Warrnambool East Rotary Club's hole-in-one competition has returned for its 13th year.
Rotarian Ian Macdonald said the competition was opened to all golfers and was all in the name of raising funds.
"This is our main fundraiser for the year," he said. "Throughout the year we help other small organisations and community non-for-profits with donations.
"Any community service you can think of, we help them at some stage or another."
Running from Boxing Day to January 26, the competition ends with the final shoot off where all the participants who scored a hole-in-one or closest to the pin on one of the days battle it out to win the black Kia Picanto.
Around 20 hole-in-ones are scored every competition in either the children's pin, about 50 metres away from the tee, or the adult pin, which is around 100 metres away.
"It's just about raising as much money as possible," Mr Macdonald said. "Every cent, 100 per cent of all funds raised will go straight back into the community.
"Every year for the past five years, we've increased on our total raised.
"Between 70-90 businesses sponsor the event with monetary or goods and services and we certainly can do a lot with the generosity we receive from people."
With a huge amount of people walking through the gates to try their luck in the competition, a lot of golf balls get lost in the foreshore's scrub.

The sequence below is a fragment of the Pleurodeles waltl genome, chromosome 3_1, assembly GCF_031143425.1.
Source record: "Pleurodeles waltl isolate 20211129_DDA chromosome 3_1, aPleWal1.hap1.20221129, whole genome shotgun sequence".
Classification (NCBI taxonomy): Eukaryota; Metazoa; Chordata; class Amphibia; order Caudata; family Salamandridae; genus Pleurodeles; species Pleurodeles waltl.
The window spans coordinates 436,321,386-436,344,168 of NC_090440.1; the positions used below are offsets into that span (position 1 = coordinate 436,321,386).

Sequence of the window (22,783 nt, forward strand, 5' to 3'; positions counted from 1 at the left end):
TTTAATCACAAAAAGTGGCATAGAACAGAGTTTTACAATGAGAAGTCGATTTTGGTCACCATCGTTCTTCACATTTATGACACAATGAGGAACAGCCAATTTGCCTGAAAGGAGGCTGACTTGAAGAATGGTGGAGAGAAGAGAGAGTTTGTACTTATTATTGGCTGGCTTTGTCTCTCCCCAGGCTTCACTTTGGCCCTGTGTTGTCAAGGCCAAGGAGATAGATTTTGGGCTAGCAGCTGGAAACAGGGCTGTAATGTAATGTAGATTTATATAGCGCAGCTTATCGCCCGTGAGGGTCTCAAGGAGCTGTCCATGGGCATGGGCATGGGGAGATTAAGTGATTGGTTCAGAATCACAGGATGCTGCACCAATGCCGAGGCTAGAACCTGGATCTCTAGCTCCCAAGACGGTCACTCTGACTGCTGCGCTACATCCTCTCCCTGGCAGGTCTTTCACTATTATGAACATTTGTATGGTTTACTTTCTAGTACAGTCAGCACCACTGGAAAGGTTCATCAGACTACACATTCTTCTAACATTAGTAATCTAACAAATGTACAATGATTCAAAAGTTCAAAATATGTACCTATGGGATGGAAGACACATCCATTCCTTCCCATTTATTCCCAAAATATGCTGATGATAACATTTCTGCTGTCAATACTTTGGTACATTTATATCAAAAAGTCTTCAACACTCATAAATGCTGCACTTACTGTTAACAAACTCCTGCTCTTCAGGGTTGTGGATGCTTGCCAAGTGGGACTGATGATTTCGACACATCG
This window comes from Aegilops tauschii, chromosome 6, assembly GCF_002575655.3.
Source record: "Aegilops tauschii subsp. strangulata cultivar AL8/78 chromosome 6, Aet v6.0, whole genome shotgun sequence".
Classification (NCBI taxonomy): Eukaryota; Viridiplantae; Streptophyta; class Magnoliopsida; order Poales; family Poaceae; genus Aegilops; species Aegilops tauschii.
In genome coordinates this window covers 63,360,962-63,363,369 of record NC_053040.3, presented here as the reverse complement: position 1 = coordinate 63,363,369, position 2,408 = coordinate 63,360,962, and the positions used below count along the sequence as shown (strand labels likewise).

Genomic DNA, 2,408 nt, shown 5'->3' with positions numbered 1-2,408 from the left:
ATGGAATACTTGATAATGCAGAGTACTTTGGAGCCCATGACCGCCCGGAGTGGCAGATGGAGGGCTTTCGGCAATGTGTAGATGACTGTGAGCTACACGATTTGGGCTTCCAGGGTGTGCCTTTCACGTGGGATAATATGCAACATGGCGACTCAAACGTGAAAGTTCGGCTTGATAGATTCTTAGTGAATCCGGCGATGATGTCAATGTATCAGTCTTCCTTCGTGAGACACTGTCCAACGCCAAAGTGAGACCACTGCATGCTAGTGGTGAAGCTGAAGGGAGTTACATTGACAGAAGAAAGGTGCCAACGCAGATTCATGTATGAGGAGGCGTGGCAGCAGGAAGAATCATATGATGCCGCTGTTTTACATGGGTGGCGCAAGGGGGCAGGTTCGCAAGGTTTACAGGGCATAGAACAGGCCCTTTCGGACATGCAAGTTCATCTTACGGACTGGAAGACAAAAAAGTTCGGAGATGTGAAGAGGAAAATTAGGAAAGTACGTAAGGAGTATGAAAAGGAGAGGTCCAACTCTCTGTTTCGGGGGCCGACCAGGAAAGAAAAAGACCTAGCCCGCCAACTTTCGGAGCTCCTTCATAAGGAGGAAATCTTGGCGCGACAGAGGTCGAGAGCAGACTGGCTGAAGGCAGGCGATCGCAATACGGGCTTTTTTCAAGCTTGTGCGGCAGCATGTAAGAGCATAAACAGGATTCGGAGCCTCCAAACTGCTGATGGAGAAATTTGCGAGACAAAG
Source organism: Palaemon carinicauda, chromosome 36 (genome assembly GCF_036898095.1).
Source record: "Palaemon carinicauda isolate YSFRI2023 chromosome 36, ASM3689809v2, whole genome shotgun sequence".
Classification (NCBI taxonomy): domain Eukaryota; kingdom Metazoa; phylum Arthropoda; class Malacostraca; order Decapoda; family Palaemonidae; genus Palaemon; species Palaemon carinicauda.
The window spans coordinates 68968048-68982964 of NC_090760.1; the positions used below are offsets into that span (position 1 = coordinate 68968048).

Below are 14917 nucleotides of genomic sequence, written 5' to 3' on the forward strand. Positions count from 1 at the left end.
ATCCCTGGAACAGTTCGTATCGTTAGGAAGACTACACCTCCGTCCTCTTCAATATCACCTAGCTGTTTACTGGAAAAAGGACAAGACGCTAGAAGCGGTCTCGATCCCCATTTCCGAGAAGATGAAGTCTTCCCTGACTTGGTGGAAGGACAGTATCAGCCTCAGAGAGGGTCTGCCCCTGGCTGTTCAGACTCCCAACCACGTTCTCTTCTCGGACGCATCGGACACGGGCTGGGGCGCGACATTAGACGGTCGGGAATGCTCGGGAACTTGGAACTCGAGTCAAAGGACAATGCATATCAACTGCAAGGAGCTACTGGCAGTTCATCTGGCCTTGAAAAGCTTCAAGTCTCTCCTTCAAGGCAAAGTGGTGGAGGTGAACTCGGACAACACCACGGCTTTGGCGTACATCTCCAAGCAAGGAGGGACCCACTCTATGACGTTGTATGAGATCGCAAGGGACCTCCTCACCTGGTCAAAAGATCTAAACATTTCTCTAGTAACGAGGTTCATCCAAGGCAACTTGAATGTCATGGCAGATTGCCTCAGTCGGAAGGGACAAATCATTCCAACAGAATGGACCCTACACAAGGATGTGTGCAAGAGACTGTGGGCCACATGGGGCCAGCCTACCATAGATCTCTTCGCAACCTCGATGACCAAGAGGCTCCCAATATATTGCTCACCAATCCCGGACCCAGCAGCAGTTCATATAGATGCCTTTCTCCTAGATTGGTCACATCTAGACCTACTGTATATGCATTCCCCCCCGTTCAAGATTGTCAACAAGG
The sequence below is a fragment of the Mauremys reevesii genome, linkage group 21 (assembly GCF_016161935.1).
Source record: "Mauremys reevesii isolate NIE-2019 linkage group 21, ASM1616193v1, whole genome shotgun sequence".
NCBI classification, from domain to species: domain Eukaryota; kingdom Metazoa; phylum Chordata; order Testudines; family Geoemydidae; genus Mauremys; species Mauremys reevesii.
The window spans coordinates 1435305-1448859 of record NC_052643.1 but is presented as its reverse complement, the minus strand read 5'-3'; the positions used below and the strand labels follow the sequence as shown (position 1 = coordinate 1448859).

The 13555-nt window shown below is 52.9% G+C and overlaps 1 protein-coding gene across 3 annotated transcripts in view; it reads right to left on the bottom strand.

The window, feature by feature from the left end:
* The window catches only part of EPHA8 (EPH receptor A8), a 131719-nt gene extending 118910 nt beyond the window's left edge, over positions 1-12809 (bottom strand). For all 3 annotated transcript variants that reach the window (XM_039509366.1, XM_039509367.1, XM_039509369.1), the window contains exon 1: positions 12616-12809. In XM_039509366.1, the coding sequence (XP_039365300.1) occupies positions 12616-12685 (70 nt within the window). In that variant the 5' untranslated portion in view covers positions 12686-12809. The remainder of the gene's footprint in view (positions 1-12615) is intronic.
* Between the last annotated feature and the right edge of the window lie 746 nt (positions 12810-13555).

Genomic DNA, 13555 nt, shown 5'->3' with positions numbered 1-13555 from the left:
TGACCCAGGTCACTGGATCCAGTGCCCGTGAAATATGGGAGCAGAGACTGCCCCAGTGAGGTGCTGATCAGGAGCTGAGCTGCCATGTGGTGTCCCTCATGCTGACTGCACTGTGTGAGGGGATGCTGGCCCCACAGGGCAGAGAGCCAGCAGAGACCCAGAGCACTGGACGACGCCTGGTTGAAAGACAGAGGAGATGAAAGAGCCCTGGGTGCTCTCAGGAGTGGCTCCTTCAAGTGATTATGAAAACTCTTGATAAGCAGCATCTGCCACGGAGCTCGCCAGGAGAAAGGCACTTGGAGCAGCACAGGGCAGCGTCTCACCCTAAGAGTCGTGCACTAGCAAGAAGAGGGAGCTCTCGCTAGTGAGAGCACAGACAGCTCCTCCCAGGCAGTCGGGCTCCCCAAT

"It works out that over the month, one ball is hit every five seconds," Mr Macdonald said. "We go through a lot of balls; thousands and thousands of balls are hit.
"We look for what we can and in the evenings we see kids going in and finding them."
No hole-in-one's were scored on the first day of the competition but beginner and expert golfers of all ages are invited to give it a go.
"We see regular holidaymakers who love the competition," Mr Macdonald said. "We see the same people from New South Wales and beyond coming down for a hit.
"We have a number of people who will be here four or five times a weeks and a couple have won the car before."
The competition is open everyday until January 26 from 10am to 6pm next to the Warrnambool skatepark and plenty of Rotarians turn out to help make the event possible.
"We have two shifts of four people a day and we also have a committee of 12 people who set up every morning and pack up in the evening," Mr Macdonald said. "There are three dedicated ground staff who look after the area in the two months leading up to the competition.
"As soon as the event finishes, we're thinking about the next year and how to improve it. A lot of man hours involved in the competition."
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